But what about those time-warp-happy employers who ban their female staff from wearing pants? The directive to put on hose and a dress skirt every day may be hopelessly retro, but Adams said, it's legal.
While few and far between, Adams explained, "those sorts of dress codes have been challenged and upheld" in the U.S. court system. Trying to sue them away "would be a significant uphill battle," he added.
Still, that doesn't make oppressive dress codes right. Nor are they necessarily smart on the employer's part.
"It's a bigger question of employee retention and happiness," Adams said. "Are people going to make the choice of wanting to work there and wanting to stay there if they have that policy?"
Workplace expert Alexandra Levit agrees.
"For most employers, this level of micromanagement is going to come across a bit condescending and unnecessary," said Levit, who's host of JobSTART101, a free online course that prepares college students and recent grads for the workforce.
"If your employee is seated in a cubicle most of the day, does it really matter whether she is wearing a dark blazer or a colorful cardigan that allows her to express her individuality?" Levit explained. "A dress code should prevent employees from offending others with their attire, not turn them into automatons."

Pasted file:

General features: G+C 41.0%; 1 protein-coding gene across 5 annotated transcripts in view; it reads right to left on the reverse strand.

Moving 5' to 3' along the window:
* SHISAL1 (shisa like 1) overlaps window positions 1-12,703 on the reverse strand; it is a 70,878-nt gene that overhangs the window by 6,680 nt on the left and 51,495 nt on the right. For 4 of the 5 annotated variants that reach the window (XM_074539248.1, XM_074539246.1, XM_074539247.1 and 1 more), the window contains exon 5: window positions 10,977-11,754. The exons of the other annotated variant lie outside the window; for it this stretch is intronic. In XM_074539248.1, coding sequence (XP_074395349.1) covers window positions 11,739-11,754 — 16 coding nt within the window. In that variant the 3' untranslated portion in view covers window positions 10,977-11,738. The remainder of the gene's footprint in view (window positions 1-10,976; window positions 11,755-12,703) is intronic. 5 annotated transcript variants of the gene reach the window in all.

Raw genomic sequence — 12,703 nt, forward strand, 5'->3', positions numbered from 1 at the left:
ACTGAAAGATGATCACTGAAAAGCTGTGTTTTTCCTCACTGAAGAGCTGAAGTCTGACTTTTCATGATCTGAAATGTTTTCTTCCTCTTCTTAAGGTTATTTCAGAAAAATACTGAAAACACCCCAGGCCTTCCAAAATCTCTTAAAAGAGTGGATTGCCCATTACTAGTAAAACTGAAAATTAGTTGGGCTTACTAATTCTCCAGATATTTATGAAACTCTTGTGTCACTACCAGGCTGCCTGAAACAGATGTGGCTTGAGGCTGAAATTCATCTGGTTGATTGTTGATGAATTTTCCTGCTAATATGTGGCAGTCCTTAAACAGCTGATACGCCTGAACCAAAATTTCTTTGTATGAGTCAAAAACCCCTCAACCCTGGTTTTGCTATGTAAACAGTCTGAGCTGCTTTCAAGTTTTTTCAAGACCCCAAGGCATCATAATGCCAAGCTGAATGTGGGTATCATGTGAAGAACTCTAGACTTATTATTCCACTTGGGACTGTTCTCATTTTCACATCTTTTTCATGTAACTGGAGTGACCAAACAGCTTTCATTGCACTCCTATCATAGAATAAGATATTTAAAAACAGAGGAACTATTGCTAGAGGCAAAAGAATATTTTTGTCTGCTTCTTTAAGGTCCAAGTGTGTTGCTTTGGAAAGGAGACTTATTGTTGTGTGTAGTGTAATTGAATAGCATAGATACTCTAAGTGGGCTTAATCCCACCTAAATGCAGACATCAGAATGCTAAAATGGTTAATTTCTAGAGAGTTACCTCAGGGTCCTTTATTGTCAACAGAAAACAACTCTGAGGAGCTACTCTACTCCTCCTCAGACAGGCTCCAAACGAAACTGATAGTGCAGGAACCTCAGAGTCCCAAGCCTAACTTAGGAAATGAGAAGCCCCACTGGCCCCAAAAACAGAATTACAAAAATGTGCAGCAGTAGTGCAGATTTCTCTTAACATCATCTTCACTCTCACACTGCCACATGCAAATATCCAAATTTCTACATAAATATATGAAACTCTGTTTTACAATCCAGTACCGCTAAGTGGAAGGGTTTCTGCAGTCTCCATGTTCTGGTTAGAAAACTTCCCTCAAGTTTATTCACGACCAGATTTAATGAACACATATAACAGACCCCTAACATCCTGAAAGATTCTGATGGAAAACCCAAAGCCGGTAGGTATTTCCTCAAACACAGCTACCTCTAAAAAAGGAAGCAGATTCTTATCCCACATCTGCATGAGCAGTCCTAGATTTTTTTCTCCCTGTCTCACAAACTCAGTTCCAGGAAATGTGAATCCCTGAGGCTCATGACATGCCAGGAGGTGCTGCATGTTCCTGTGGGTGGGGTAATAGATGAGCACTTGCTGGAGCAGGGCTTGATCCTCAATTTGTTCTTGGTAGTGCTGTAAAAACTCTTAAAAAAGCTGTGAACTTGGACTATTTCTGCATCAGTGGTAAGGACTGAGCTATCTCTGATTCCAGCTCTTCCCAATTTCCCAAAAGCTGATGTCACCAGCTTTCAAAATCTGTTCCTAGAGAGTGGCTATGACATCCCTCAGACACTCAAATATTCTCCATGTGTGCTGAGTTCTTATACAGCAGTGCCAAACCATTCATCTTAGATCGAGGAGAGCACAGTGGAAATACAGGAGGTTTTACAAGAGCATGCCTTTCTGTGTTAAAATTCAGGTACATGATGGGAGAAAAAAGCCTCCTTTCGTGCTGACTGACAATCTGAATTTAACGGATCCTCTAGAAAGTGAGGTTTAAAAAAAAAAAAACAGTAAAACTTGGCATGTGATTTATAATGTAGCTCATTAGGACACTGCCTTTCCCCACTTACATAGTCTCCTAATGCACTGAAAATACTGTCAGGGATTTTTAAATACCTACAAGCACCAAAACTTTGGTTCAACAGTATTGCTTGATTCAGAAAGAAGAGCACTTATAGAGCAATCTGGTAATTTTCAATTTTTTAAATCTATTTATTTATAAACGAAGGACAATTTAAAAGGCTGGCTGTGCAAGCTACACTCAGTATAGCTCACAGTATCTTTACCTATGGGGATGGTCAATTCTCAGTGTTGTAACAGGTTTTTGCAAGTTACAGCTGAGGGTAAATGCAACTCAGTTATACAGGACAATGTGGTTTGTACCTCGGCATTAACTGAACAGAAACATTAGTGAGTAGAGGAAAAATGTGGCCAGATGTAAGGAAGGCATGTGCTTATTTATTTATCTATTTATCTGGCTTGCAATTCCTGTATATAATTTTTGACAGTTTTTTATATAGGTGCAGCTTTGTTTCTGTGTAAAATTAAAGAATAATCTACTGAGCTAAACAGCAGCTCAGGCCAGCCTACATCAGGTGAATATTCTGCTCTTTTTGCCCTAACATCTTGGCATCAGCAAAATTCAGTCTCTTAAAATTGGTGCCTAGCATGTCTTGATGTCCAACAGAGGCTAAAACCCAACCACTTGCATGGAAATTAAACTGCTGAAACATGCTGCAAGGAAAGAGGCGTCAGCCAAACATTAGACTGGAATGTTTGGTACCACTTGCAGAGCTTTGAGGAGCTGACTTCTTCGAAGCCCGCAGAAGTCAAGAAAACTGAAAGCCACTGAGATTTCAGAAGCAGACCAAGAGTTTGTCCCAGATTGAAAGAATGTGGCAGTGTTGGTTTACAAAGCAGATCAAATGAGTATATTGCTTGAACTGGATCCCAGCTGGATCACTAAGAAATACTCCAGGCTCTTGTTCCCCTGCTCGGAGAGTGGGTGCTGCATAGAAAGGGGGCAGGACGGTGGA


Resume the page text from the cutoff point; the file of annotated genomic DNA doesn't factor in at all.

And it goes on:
That said, defying the office dress code or bemoaning it to your manager obviously isn't the smartest move in today's job market. You may hate wearing the monkey suit, but there are legions of qualified workers waiting in the employment wings who will be all too happy to walk in your shoes, no matter how uncomfortable they are.
Michelle Goodman is a freelance writer and former cubicle dweller. Her books include My So-Called Freelance Life: How to Survive and Thrive as a Creative Professional for Hire and The Anti 9-to-5 Guide: Practical Career Advice for Women Who Think Outside the Cube. Follow her at @anti9to5guide.